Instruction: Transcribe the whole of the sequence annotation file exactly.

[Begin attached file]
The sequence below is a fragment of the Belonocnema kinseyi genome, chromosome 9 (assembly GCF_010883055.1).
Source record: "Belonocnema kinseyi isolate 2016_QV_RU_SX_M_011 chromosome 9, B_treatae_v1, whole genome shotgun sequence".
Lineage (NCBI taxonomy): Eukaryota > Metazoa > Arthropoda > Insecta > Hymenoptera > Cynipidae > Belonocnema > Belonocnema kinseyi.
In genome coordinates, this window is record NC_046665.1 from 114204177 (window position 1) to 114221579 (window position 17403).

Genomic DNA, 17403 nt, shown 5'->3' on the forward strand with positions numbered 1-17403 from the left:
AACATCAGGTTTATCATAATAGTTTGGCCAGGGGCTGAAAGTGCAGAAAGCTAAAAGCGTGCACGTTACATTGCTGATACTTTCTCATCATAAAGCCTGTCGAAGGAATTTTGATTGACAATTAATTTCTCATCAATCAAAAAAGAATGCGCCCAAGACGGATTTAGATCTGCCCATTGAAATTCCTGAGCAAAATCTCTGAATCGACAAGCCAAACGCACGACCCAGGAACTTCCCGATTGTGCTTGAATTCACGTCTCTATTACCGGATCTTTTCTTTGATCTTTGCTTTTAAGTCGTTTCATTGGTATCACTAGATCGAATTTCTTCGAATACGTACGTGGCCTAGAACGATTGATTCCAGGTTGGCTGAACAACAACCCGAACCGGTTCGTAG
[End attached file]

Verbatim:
The sequence below is a fragment of the Belonocnema kinseyi genome, chromosome 9 (assembly GCF_010883055.1).
Source record: "Belonocnema kinseyi isolate 2016_QV_RU_SX_M_011 chromosome 9, B_treatae_v1, whole genome shotgun sequence".
Lineage (NCBI taxonomy): Eukaryota > Metazoa > Arthropoda > Insecta > Hymenoptera > Cynipidae > Belonocnema > Belonocnema kinseyi.
In genome coordinates, this window is record NC_046665.1 from 114204177 (window position 1) to 114221579 (window position 17403).

Genomic DNA, 17403 nt, shown 5'->3' on the forward strand with positions numbered 1-17403 from the left:
AACATCAGGTTTATCATAATAGTTTGGCCAGGGGCTGAAAGTGCAGAAAGCTAAAAGCGTGCACGTTACATTGCTGATACTTTCTCATCATAAAGCCTGTCGAAGGAATTTTGATTGACAATTAATTTCTCATCAATCAAAAAAGAATGCGCCCAAGACGGATTTAGATCTGCCCATTGAAATTCCTGAGCAAAATCTCTGAATCGACAAGCCAAACGCACGACCCAGGAACTTCCCGATTGTGCTTGAATTCACGTCTCTATTACCGGATCTTTTCTTTGATCTTTGCTTTTAAGTCGTTTCATTGGTATCACTAGATCGAATTTCTTCGAATACGTACGTGGCCTAGAACGATTGATTCCAGGTTGGCTGAACAACAACCCGAACCGGTTCGTAG